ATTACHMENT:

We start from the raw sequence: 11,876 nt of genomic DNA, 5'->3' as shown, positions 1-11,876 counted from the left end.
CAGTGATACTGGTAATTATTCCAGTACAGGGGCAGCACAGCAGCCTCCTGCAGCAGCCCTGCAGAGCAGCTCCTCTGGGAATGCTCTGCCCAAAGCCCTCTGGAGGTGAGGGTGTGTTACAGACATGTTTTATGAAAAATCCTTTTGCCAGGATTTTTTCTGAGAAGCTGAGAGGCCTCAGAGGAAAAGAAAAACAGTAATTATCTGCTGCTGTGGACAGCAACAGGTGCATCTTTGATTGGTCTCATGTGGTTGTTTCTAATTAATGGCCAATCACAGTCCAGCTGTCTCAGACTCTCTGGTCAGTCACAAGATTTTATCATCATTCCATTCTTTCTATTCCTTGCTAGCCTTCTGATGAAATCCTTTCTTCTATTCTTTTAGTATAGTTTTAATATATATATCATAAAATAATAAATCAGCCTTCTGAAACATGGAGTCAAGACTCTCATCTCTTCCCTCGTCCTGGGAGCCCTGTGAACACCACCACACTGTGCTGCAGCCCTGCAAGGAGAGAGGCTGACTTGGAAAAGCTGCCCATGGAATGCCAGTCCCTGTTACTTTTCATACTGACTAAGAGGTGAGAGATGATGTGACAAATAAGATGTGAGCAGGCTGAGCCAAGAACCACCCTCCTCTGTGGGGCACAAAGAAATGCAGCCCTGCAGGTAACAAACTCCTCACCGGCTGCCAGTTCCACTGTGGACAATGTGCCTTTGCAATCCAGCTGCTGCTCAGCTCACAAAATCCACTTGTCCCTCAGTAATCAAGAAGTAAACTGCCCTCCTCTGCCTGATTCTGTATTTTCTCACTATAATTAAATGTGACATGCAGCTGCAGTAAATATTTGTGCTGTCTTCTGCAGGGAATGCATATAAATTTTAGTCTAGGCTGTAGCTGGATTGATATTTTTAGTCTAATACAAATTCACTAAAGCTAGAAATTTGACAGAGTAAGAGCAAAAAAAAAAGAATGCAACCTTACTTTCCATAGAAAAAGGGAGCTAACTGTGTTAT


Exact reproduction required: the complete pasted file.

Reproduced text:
We start from the raw sequence: 11,876 nt of genomic DNA, 5'->3' as shown, positions 1-11,876 counted from the left end.
CAGTGATACTGGTAATTATTCCAGTACAGGGGCAGCACAGCAGCCTCCTGCAGCAGCCCTGCAGAGCAGCTCCTCTGGGAATGCTCTGCCCAAAGCCCTCTGGAGGTGAGGGTGTGTTACAGACATGTTTTATGAAAAATCCTTTTGCCAGGATTTTTTCTGAGAAGCTGAGAGGCCTCAGAGGAAAAGAAAAACAGTAATTATCTGCTGCTGTGGACAGCAACAGGTGCATCTTTGATTGGTCTCATGTGGTTGTTTCTAATTAATGGCCAATCACAGTCCAGCTGTCTCAGACTCTCTGGTCAGTCACAAGATTTTATCATCATTCCATTCTTTCTATTCCTTGCTAGCCTTCTGATGAAATCCTTTCTTCTATTCTTTTAGTATAGTTTTAATATATATATCATAAAATAATAAATCAGCCTTCTGAAACATGGAGTCAAGACTCTCATCTCTTCCCTCGTCCTGGGAGCCCTGTGAACACCACCACACTGTGCTGCAGCCCTGCAAGGAGAGAGGCTGACTTGGAAAAGCTGCCCATGGAATGCCAGTCCCTGTTACTTTTCATACTGACTAAGAGGTGAGAGATGATGTGACAAATAAGATGTGAGCAGGCTGAGCCAAGAACCACCCTCCTCTGTGGGGCACAAAGAAATGCAGCCCTGCAGGTAACAAACTCCTCACCGGCTGCCAGTTCCACTGTGGACAATGTGCCTTTGCAATCCAGCTGCTGCTCAGCTCACAAAATCCACTTGTCCCTCAGTAATCAAGAAGTAAACTGCCCTCCTCTGCCTGATTCTGTATTTTCTCACTATAATTAAATGTGACATGCAGCTGCAGTAAATATTTGTGCTGTCTTCTGCAGGGAATGCATATAAATTTTAGTCTAGGCTGTAGCTGGATTGATATTTTTAGTCTAATACAAATTCACTAAAGCTAGAAATTTGACAGAGTAAGAGCAAAAAAAAAAGAATGCAACCTTACTTTCCATAGAAAAAGGGAGCTAACTGTGTTAT